I have added a new Session Pale Ale All Grain recipe to the beer recipe page of the site. This is a really fantastic beer and has been getting great reviews from everyone that I have shared it with so far. Session beers are great because you can enjoy several of them at an event without getting too intoxicated. I like this one so much because it still has a nice medium body, a robust hop profile, and an amazing aroma. If you are considering brewing a session beer this summer, I highly recommend that you try it. The directions and ingredients can be found at the following link:
Photo of the West Coast Brewer Session Pale Ale. It is actually crystal clear but the glass fogged up a bit from the coolness of the beer.
When you think about it, the most important ingredient in beer is actually the ingredient that many home brewers overlook: water. Water is the most prevalent ingredient in beer and has a significant impact on the taste, pH, starch conversion, and overall quality of a beer. One of the easiest and lowest cost methods for making a significant impact on the quality of your home brewed beer is to simply filter your water with a carbon filter or reverse osmosis system. A carbon filter will dramatically reduce the amount of chlorine in your brewing water; chlorine can be responsible for creating off flavors in your beer, and it is important to remove it. Additionally, a good carbon filter will remove a host of other potential contaminants including benzene, radon, pesticides, herbicides, and foul odors from water.
The carbon filter that I use can be found here:
Below is a photo of the carbon filtering kit:
Over the last couple of years, both gluten free beer and gluten free home brewing have been becoming more and more popular. A person who is gluten intolerant no longer has to miss out on fantastic beer; you have choices! I have brewed several batches of gluten free beer and will be publishing some of my recipes in the upcoming months as well as adding a gluten free category to our best beers list.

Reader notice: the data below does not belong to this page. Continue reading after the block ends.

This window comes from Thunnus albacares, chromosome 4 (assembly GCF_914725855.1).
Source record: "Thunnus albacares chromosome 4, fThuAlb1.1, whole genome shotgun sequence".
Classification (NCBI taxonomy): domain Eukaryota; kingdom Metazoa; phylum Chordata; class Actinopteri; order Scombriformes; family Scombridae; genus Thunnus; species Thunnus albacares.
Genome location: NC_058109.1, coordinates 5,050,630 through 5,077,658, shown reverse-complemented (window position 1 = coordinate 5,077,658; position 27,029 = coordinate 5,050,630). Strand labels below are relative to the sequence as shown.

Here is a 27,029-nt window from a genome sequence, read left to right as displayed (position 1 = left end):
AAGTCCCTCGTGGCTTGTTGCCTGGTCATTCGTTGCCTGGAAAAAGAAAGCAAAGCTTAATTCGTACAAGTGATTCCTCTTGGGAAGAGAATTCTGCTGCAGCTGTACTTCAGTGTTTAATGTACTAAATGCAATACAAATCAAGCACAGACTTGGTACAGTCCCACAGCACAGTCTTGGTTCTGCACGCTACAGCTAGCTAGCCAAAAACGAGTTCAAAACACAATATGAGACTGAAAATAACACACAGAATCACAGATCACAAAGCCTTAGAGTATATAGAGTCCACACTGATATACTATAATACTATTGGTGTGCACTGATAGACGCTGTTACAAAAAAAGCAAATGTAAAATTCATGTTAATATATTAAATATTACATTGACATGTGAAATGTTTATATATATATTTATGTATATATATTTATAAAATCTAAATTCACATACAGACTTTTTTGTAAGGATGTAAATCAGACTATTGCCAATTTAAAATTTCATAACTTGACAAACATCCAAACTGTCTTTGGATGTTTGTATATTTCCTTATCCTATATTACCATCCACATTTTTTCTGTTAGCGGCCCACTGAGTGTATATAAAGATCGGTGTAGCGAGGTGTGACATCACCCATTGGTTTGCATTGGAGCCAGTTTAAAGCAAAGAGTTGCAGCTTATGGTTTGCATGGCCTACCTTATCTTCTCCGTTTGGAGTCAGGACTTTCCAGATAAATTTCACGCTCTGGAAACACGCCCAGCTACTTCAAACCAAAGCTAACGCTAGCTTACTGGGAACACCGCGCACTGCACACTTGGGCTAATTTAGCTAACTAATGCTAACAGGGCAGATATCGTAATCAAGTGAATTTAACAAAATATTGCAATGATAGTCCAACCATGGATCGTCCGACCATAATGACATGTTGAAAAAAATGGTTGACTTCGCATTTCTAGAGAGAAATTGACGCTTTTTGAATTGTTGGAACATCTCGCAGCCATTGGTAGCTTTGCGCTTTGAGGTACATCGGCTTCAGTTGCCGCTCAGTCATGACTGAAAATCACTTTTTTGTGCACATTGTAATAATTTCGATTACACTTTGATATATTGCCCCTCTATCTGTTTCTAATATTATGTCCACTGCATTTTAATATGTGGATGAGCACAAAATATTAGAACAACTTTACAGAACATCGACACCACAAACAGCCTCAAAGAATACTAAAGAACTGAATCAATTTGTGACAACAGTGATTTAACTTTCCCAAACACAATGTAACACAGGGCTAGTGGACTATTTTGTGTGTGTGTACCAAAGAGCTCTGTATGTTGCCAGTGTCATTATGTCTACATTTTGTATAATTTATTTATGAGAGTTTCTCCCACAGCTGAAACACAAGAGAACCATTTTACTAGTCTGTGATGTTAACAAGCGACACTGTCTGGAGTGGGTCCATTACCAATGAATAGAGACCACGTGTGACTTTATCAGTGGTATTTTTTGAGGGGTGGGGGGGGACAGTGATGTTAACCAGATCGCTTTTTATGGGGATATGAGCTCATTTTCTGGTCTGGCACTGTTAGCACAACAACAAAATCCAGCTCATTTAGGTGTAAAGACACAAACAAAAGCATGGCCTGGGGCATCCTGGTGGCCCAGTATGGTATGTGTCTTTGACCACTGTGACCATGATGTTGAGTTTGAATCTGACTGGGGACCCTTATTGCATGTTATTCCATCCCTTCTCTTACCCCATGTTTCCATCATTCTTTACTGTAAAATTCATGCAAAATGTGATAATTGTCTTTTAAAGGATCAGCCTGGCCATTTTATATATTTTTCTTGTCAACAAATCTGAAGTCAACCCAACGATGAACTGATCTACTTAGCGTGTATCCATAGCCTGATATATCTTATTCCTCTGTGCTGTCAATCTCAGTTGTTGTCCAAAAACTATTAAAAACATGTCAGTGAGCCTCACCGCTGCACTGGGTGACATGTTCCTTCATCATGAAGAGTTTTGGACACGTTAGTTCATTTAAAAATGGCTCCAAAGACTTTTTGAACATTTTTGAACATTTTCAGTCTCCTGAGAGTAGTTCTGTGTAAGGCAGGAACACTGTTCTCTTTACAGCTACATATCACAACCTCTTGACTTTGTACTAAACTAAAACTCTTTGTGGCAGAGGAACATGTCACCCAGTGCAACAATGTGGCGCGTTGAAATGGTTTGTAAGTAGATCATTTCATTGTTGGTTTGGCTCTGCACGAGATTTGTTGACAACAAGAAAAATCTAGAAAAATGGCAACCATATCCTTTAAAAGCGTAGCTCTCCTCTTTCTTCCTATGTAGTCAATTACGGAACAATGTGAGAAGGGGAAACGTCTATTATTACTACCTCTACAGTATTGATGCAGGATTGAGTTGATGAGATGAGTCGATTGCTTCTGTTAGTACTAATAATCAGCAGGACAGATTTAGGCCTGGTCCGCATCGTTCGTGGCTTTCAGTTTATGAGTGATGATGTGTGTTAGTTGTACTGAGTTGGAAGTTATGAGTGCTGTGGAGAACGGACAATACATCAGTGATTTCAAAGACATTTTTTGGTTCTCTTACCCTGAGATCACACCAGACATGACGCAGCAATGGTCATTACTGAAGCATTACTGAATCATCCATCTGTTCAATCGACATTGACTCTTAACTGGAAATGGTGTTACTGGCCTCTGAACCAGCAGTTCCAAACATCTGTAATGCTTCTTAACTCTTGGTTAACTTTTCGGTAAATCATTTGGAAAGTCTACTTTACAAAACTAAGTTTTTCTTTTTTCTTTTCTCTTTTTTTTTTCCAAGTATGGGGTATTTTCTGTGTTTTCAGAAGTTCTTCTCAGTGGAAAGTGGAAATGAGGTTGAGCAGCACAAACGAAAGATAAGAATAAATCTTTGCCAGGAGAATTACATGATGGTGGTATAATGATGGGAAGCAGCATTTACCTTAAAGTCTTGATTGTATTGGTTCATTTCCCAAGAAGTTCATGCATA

For the most part, gluten free home brewing is identical to home brewing with non-gluten free ingredients. The only place where it gets tricky is when you need to make sure that you have enough diastatic starch conversion power available in the situation where you are making an all grain batch and are using starch based adjuncts. If you are making an extract batch, you should be good to go.
There are a variety of widely available ingredients for gluten free home brewing. The most common ingredients include sorghum liquid extract, brown rice liquid extract, dried rice powered extract, sugar, candi syrup, honey, maltrodextrin, corn, buckwheat, oats, and sweet potatoes.
If you are interested in gluten free beer home brewing kits you can find some quality kits here:
If you are looking for gluten free brewing ingredients, I purchase the majority of mine here:
A photo of a glass of recently brewed Gluten Free Blackberry Brown Ale
A home brewing single-tier brewing sculpture or beer rack is a single level brewing configuration where all of the brewing kettles are at the same level. Single-tier brewing racks typically consist of a hot liquor tank, mash tun, and boiling kettle. One or two pumps are used to transfer liquid from one kettle to another.
A notable benefit of a single-tier brewing sculpture over a multi-tier one is ease of access to the kettles. On a single-tier platform, the kettles are all at one low height, so it makes it safe and easy to stir the mash, add water to the hot liquor tank, or transfer the wort from the boil kettle. If the single tier system is constructed high enough off the ground, gravity can still be used to transfer wort from the boil kettle to the fermenter. Single tier beer racks also tend to be more stable then a multi-tier rack; trust me when I say that one of the last things you want is 15 gallons of burning hot liquid pouring down upon you due to an unstable rack or earthquake.
Cleaning and unloading grain from kettles is also very easy with a single-tier design since no step stool is required to reach any of your kettles. I personally use a single-tier brewing rack that I designed and constructed myself. It was a good deal of work, but I also learned a lot while building it. If you prefer not to build your own, there are some really fantastic stainless steel models available for sale here: